Thursday, November 26, 2009

Talking Turkey About Giving Thanks

Did you know that Benjamin Franklin wanted the turkey to be the national bird? It's true! In a letter to his daughter he wrote, " For the truth the Turkey is in comparison a much more respectable bird, and withal a true original native of America . . . He is besides, though a little vain & silly, a bird of courage, and would not hesitate to attack a grenadier of the British Guards who should presume to invade his farm yard with a red coat on."

When Nathan was in Pre-K, there was a female turkey who would walk around the playground. She was VERY protective of "her" little ones. Anyone who came close to the fence where they played, she would hiss at them and ruffle her feathers. It was amusing at first, until the day I couldn't get near my son because Mama Turkey and I were having a beady eyed showdown. I threw a granola bar at her (using Ninja like skill) to distract and to give me enough time to claim my charge and get the heck out of Dodge.

Being Thanksgiving, let us not forget that it was Massachusetts where the first Thanksgiving was held. A celebration of peace and unity between the Puritans and the Wampanoag Indians in Plymouth (then called Plimoth). Nathan wrote a little story about the Wampanoags and what chores little boys and girls of the tribe did. To see the concentration of his writing, how he took the time to write everything down, is something I am very thankful for.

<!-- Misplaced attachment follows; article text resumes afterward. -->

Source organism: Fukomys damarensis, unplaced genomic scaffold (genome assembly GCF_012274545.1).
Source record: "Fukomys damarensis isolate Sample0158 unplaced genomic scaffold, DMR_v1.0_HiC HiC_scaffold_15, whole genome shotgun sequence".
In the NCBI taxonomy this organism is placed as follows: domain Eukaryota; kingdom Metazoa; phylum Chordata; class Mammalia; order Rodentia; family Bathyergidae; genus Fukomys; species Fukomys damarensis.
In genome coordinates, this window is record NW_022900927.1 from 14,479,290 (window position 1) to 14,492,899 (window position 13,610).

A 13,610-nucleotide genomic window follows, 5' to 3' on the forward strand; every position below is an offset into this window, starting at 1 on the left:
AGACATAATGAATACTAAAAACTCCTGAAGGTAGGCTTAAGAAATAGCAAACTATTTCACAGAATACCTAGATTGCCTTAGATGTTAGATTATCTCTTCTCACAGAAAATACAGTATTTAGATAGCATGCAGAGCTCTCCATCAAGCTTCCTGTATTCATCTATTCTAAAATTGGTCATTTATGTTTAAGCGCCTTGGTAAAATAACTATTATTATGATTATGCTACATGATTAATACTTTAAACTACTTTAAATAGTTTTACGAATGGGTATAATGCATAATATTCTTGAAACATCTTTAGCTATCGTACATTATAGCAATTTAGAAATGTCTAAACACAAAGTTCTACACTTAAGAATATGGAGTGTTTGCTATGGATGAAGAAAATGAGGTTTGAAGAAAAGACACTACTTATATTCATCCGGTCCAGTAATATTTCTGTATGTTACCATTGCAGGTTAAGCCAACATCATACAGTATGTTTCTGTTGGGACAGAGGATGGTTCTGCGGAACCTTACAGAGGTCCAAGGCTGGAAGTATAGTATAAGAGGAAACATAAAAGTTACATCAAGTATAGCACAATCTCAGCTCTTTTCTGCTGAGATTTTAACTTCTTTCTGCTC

There was a time in my life I did not give thanks for much of anything. I was very wrapped up in my own  selfish nuances, thinking I needed things to be happy. I truly did not know how to be happy, to be myself. It has only been in these past few years have I discovered who I am (which has always been there, I had left it in a hall closet in the back of my brain) and taken the steps to better myself as a person, and as a mother. 

One of these steps was to start this blog, which in some ways may be considered self serving (much like a second piece of pie), but it's also cathartic and necessary for me to do this. They say that Stephenie Meyer "heard" the story of Edward and Bella in her head and that it had to come out on paper. Eleanor Roosevelt's famous quote "You must do the things you think you cannot do." is a favorite of mine. This blog is one of those Cannot Do items that I turned into a Big Can Do.

I am thankful for my child, who has literally changed my life. I would not be the woman today without him. He inspires me every single day, he makes me do great and impossible things. I marvel at his brain and how it works. I am so proud of how far he has come. 

I am thankful for my family, even though they think I'm a little nutty, they love me. 

I'm thankful for my dear friends, who indulge my need for sushi, My Little Pony and Duran Duran and who love and support me. I bow down at your feet!

I'm thankful for Nathan's team, and his school, who have been nothing but spectacular. His 1:1, Mrs. L, is awesome and has been his para for two years. His previous para, Mrs. B, is phenomenal, too.

And where would I be without you folks? You, my readers, have been so incredible and encouraging with comments, reposting, retweeting, just about everything. I try to let you all know how much you mean to me and that you indeed are welcome here. Your feedback lets me know what works and what doesn't. I am still a bit of a n00b, but I am learning. And I learn from the best group of Ninja cheerleaders ever. 

And, for you, a little Thanksgiving message! 

(No I do not have a lisp, just a very S -sound glomming microphone on my camera!)

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